Perhaps the tide is turning.
Those who portend to make a living off of investing your money will actually perform financial due diligence instead of a woke political pirouettes. Don’t get me wrong, there are plenty of salivating die-hard eco-religious souls that don’t care if their money goes down a hole, as long as the hole represents the right cause. Sound investment strategy.
However, for those who actually reside on planet earth and have a modicum of sense, there is actually a mandated fiduciary duty not to pyramid your funds into schemes and other such nonsense. This is particularly true for those who manage public funds like state and municipal pensions.
The hard-working people of say, Louisiana, probably don’t care that a windmill in Iowa may save the world power and energy one day. They just want to be able to keep up with inflation and protect against a possible recession. One of the buy-side culprits of this movement is the behemoth BlackRock fund.
Louisiana has removed $560 million to date and will pull out a total of $794 million by year’s end.
According to Louisiana State Treasurer John Schroder, “I refuse to spend a penny of Treasury funds with a company that will take food off tables, money out of pockets, and jobs away from hardworking Louisianans.”
The demand for sustainable funds wanes as the war in Ukraine puts the focus back on oil and gas.
States with an interest in oil and gas see BlackRock and other funds that go down this ESG road as an attack on fossil fuels and conventional energy, which makes up a large percentage of the revenue of such states.
In a recent letter to BlackRock CEO Larry Fink, some nineteen states expressed their concerns with how the fund was committed to a net-zero policy across its investable assets. The states included Texas, West Virginia, Louisiana, Montana, Oklahoma, Idaho, and Ohio, among others.
As one might imagine, the world’s largest money manager is mounting a new defensive strategy amid fierce scrutiny by Republicans and accusations that Larry Fink, is pandering to “woke” climate and social values.
If you take a look at BlackRock’s website, they’ll tell you that, “Sustainable investing is the practice of analyzing a company’s environmental, social and governance (ESG) risks, as well as assessing its opportunities and progress, using ESG data and fundamental insights, to inform the allocation of capital.”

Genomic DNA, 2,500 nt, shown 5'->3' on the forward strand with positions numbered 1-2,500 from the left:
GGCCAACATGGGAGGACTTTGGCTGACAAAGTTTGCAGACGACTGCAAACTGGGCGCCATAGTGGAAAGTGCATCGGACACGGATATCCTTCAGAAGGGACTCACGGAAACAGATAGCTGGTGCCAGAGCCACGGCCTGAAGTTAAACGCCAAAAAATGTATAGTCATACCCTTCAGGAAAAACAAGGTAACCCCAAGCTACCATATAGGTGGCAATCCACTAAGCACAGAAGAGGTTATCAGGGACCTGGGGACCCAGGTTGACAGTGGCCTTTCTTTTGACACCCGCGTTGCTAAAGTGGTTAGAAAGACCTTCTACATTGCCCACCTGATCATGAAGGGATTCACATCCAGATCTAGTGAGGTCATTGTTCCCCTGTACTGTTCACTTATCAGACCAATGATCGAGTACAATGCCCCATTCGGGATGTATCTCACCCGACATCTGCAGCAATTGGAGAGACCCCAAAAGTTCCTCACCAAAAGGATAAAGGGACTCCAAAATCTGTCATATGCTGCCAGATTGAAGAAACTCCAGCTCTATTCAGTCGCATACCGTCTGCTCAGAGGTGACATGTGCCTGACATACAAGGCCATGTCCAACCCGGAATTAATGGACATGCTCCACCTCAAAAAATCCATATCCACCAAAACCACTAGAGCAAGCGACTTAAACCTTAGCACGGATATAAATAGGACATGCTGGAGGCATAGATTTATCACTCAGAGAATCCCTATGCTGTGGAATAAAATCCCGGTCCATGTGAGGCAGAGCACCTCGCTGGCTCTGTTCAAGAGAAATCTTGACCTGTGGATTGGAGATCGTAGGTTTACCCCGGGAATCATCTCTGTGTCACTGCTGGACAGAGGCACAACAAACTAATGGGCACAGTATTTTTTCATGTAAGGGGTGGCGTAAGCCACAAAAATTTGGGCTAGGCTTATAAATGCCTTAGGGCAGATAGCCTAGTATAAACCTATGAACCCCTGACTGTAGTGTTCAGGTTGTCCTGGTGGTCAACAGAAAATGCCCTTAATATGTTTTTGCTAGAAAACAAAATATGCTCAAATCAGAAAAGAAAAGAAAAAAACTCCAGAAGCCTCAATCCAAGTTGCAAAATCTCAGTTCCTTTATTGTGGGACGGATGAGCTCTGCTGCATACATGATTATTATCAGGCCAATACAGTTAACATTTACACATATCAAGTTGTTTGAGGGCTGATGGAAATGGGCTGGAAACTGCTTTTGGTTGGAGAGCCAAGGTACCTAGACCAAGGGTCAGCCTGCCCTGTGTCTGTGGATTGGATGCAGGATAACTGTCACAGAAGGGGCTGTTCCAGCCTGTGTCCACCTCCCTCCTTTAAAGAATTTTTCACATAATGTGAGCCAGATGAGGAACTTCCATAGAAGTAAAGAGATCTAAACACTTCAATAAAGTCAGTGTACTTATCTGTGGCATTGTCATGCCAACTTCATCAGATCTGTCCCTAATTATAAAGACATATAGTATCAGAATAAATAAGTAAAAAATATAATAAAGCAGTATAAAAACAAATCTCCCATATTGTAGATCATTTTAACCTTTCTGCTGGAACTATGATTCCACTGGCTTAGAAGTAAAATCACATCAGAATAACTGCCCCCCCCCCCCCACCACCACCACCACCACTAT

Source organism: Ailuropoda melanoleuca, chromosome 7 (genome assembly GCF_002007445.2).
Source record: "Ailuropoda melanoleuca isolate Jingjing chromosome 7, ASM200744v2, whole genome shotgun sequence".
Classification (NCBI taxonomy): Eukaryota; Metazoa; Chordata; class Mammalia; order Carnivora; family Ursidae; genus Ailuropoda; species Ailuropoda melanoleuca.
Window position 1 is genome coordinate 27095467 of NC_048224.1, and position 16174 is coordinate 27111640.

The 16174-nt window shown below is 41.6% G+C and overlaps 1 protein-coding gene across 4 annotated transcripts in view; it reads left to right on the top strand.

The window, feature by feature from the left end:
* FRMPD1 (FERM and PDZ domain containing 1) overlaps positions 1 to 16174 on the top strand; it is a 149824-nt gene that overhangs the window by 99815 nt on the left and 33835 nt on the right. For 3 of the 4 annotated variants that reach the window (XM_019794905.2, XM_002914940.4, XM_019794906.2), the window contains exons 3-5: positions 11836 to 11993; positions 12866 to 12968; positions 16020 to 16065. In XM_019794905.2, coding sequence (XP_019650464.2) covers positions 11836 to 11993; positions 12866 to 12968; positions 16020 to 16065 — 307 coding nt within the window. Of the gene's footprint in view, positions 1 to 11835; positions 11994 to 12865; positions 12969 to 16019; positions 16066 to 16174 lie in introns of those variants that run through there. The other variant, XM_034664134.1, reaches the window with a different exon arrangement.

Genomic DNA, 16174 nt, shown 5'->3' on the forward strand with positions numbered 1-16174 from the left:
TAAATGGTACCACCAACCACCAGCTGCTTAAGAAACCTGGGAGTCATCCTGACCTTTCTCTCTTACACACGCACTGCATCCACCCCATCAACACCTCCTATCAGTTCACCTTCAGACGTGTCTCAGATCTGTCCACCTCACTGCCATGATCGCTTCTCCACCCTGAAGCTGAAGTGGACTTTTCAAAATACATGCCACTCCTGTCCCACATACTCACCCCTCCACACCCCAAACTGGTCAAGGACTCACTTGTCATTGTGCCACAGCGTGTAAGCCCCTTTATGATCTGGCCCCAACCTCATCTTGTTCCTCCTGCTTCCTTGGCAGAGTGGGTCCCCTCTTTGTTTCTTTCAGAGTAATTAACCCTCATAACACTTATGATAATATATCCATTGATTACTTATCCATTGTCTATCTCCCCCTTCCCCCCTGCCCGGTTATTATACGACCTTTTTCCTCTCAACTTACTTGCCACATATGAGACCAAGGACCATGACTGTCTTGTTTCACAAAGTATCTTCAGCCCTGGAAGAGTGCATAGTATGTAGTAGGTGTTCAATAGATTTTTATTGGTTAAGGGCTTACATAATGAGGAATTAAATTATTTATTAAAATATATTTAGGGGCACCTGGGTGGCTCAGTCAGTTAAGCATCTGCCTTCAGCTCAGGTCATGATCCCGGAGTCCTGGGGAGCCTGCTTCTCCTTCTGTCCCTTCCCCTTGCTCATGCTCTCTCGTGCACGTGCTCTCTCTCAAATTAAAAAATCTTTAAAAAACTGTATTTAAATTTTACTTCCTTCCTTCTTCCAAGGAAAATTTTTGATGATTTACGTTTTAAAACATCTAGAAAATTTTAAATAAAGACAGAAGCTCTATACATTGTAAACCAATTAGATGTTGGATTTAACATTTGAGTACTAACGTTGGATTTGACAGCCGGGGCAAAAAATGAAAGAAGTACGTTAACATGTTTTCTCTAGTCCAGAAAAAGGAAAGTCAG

That doesn’t give me a warm and fuzzy feeling if I’m the Treasurer of South Carolina, who by the way, plans to pull $200 million from BlackRock by the end of the year. Fink is expertly skilled in double-speak, saying one thing to green constituents and another to the rest. He has been pushing for companies to cut emissions. In the event of non-compliance or weak compliance, he has threatened to drop them from the firm’s actively-managed funds.
It might be only a matter of time before the SEC gets involved.
The letter to Fink was also sent to the SEC, whereby it asks the agency to look into BlackRock’s ties to China and whether or not it was prioritizing its fiduciary responsibility to investors.
The letter highlighted that the investing giant invests in and does business with Chinese companies that often flout environmental concerns even as it pushes for US companies to embrace net-zero carb emissions. Despite the planned withdrawals, BlackRock’s assets under management have actually surged $1 trillion since 2020.
Citing Morningstar analyst Greggory Warren, “The BlackRock funds the Republicans had dropped were often cash-like products with small fees. The Republicans’ ESG backlash was “political posturing” ahead of elections in November.”
Europe again is the canary in the coal mine, as the Russian/Ukrainian war has put its leftist ESG agenda on hold. Even eco-friendly radicals like to have a warm place to live in the winter.
According to Laith Khalaf, head of investment analysis at AJ Bell Investments, “Continuing use of coal power, which was unthinkable only a few weeks ago, is now on the agenda across Europe, and the rising price of oil and gas might have persuaded some ESG investors who were in it for the profits, that there may yet be some life left in traditional energy sectors.”